Meles’ rivals are now valuable part of the opposition. Their experience is instructive: in politics opportunity knocks only rarely. It should be exploited at the first opening. This is why if the new opportunity created by the ruling of the Court of Cassation is wasted, a long dry spell would be inevitable -- one that would threaten the existence of the legal opposition.

The opposition has an exciting assortment of leaders. They are educated, have experience, are well intentioned, and crucially, are trusted by the people. The post-election paralysis could not reasonably be attributed to the quality of leadership. The shortcoming is rather in the lack of strategy. No one was prepared for 99.6% “win” by the EPRDF. Its announcement triggered a confusion in which no one knew where the opposition was going, what objectives were suddenly reprioritized. It was a predictable reaction to a profound surprise. Considered from this perspective, the opposition’s moment of hesitation after the election “results” were announced is fathomable.

But two very long months have since passed. A new situation has cropped up in the meantime, and its time to craft a new strategy that will soberly define what the opposition’s response will be to the outrage of the election “result.” On this strategy hangs the fate of the legal opposition. This is an undertaking that will test the smarts of the very best the opposition has; and all things considered, the odds are in their favor to articulate a sagacious roadmap. But in these difficult times, the deeply entrenched blame culture in Ethiopian politics poses a particularly menacing threat to them. This is a time when the focus should be on opportunities and not on problems. Which way the opposition goes will be a reflection of the strength of leadership. It must establish the potency to fight and defeat the blame culture that has recurrently damaged the cohesion of the opposition.

The Ethiopian public abhors weakness more than injustice. In this respect, it is in tandem with a global trait; one that binds all cultures. This is why so many people express preference for the EPRDF over Lidetu Ayalew. Despite the cynical effort by Lidetu to spin his apparent cowardice in 2005 i to a chronicle of an ideological rift between an extremist and moderate leadership, his cowardly retreat from an epic confrontation ensued in the full glare of the public and has relegated him to political oblivion. Not only will this episode haunt his future political career (to his credit, he still hasn’t given up), but it will also dominate his legacy. The failure of the EPRDF to prop him at a crucial juncture goes to show, in part, how contemptuous it is of weakness and cowardice. ( But it hasn’t abandoned him altogether. They expect him to be handy if the opposition re-emerges strengthened.) EPRDF hates all things that is not part of it, but its David and Goliath story when it fought the Derg predisposes it to at least respect those who have the vigor to stand up for their beliefs.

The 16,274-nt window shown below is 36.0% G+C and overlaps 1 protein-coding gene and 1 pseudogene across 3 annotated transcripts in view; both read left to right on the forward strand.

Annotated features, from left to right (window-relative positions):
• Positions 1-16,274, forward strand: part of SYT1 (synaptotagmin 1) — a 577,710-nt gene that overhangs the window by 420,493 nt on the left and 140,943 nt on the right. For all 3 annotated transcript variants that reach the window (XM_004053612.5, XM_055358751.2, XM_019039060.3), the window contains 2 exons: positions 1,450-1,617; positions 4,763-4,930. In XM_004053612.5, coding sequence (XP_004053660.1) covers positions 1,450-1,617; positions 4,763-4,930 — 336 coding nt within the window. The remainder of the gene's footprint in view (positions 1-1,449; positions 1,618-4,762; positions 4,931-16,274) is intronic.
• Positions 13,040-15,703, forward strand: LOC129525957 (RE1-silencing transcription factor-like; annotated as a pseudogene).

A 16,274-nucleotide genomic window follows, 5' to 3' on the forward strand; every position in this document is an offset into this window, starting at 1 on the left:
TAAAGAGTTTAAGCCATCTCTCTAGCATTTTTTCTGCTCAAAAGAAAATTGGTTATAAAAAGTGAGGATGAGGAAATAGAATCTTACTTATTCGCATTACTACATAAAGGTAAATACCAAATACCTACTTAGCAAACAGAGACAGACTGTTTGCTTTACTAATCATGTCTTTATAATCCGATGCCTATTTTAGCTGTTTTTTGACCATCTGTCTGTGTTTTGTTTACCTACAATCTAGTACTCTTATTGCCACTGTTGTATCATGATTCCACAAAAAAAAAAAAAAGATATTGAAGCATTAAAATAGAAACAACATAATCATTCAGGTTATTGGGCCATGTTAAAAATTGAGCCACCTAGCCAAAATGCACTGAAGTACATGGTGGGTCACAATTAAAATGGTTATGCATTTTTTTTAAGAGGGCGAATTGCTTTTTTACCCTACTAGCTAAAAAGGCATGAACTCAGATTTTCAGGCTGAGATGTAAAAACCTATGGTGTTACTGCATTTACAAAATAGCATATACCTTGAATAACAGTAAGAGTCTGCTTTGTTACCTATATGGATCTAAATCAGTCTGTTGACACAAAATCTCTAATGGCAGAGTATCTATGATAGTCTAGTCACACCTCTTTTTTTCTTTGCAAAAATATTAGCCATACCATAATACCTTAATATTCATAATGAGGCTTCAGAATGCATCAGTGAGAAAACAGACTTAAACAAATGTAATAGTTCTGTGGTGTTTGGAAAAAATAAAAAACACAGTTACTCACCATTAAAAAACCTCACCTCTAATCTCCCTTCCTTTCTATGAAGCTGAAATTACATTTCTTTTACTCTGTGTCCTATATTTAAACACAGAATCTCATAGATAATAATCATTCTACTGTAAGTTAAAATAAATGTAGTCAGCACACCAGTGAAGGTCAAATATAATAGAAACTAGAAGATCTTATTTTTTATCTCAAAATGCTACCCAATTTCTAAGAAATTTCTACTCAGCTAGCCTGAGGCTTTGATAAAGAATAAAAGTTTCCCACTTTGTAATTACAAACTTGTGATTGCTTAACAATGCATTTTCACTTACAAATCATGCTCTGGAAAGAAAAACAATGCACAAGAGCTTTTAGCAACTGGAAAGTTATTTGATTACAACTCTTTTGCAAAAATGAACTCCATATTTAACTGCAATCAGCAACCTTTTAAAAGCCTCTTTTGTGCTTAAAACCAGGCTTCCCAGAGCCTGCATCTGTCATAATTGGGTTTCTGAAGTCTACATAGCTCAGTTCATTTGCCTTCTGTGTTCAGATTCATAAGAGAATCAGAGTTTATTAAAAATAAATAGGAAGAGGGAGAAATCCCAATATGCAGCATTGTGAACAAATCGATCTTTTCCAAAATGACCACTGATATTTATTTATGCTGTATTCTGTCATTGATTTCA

There is a fine line between recklessness and cowardice. It is not beyond the power of opposition leaders to position the optimum balance between the two poles. By finding that point, the ruling by the Court of Cassation gives them an opportunity to lead from the center. They should seize it.

The writer, Eskinder Nega, has been in and out of prison several times while he was editor of one of several newspapers shut down during the 2005 crackdown. After nearly five years in the limbo, Eskinder, his award-winning wife Serkalem Fassil, and other colleagues have yet to win government permission to return to their jobs in the publishing industry. Email: serk27@gmail.com